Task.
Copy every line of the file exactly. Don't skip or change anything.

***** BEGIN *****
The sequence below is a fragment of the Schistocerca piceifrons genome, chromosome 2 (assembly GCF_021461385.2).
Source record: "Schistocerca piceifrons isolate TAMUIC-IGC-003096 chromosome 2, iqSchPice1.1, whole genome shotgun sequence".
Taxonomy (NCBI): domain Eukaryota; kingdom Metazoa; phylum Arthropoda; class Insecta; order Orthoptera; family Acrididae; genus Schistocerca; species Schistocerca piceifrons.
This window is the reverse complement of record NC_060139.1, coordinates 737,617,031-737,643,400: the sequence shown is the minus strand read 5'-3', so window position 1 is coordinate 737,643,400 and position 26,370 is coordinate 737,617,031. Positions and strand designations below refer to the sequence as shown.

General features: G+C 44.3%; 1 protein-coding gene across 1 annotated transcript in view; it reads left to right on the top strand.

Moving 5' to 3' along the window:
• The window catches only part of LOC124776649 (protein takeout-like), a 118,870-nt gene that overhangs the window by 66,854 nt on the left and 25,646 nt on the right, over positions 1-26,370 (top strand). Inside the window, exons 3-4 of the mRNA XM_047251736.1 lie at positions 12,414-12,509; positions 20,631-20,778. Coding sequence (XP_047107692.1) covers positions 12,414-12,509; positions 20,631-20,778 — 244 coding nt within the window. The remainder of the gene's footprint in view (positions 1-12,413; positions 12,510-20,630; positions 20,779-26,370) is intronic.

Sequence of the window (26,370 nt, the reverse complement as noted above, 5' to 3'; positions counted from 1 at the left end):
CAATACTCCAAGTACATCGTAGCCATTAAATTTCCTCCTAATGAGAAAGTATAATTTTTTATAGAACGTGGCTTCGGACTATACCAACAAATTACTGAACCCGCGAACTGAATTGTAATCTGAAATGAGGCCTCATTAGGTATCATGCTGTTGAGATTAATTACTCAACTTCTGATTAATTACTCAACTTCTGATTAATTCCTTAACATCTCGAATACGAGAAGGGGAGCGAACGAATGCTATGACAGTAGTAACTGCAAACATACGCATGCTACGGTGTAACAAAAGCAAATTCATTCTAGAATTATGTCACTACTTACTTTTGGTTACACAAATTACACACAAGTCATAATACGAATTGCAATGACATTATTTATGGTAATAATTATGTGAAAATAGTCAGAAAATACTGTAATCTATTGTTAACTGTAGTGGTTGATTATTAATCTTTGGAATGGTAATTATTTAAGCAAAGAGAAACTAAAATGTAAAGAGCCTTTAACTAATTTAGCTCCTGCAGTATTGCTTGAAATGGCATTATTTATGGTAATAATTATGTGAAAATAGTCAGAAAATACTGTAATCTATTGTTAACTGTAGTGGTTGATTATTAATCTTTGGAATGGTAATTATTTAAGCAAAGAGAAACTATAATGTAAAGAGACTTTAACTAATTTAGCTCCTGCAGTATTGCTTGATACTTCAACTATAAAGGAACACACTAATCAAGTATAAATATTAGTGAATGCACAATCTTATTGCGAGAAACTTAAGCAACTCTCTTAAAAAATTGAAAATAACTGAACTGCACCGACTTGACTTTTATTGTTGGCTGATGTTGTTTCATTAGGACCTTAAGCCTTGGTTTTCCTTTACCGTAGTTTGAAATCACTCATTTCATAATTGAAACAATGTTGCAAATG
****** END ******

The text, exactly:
The sequence below is a fragment of the Schistocerca piceifrons genome, chromosome 2 (assembly GCF_021461385.2).
Source record: "Schistocerca piceifrons isolate TAMUIC-IGC-003096 chromosome 2, iqSchPice1.1, whole genome shotgun sequence".
Taxonomy (NCBI): domain Eukaryota; kingdom Metazoa; phylum Arthropoda; class Insecta; order Orthoptera; family Acrididae; genus Schistocerca; species Schistocerca piceifrons.
This window is the reverse complement of record NC_060139.1, coordinates 737,617,031-737,643,400: the sequence shown is the minus strand read 5'-3', so window position 1 is coordinate 737,643,400 and position 26,370 is coordinate 737,617,031. Positions and strand designations below refer to the sequence as shown.

General features: G+C 44.3%; 1 protein-coding gene across 1 annotated transcript in view; it reads left to right on the top strand.

Moving 5' to 3' along the window:
• The window catches only part of LOC124776649 (protein takeout-like), a 118,870-nt gene that overhangs the window by 66,854 nt on the left and 25,646 nt on the right, over positions 1-26,370 (top strand). Inside the window, exons 3-4 of the mRNA XM_047251736.1 lie at positions 12,414-12,509; positions 20,631-20,778. Coding sequence (XP_047107692.1) covers positions 12,414-12,509; positions 20,631-20,778 — 244 coding nt within the window. The remainder of the gene's footprint in view (positions 1-12,413; positions 12,510-20,630; positions 20,779-26,370) is intronic.

Sequence of the window (26,370 nt, the reverse complement as noted above, 5' to 3'; positions counted from 1 at the left end):
CAATACTCCAAGTACATCGTAGCCATTAAATTTCCTCCTAATGAGAAAGTATAATTTTTTATAGAACGTGGCTTCGGACTATACCAACAAATTACTGAACCCGCGAACTGAATTGTAATCTGAAATGAGGCCTCATTAGGTATCATGCTGTTGAGATTAATTACTCAACTTCTGATTAATTACTCAACTTCTGATTAATTCCTTAACATCTCGAATACGAGAAGGGGAGCGAACGAATGCTATGACAGTAGTAACTGCAAACATACGCATGCTACGGTGTAACAAAAGCAAATTCATTCTAGAATTATGTCACTACTTACTTTTGGTTACACAAATTACACACAAGTCATAATACGAATTGCAATGACATTATTTATGGTAATAATTATGTGAAAATAGTCAGAAAATACTGTAATCTATTGTTAACTGTAGTGGTTGATTATTAATCTTTGGAATGGTAATTATTTAAGCAAAGAGAAACTAAAATGTAAAGAGCCTTTAACTAATTTAGCTCCTGCAGTATTGCTTGAAATGGCATTATTTATGGTAATAATTATGTGAAAATAGTCAGAAAATACTGTAATCTATTGTTAACTGTAGTGGTTGATTATTAATCTTTGGAATGGTAATTATTTAAGCAAAGAGAAACTATAATGTAAAGAGACTTTAACTAATTTAGCTCCTGCAGTATTGCTTGATACTTCAACTATAAAGGAACACACTAATCAAGTATAAATATTAGTGAATGCACAATCTTATTGCGAGAAACTTAAGCAACTCTCTTAAAAAATTGAAAATAACTGAACTGCACCGACTTGACTTTTATTGTTGGCTGATGTTGTTTCATTAGGACCTTAAGCCTTGGTTTTCCTTTACCGTAGTTTGAAATCACTCATTTCATAATTGAAACAATGTTGCAAATG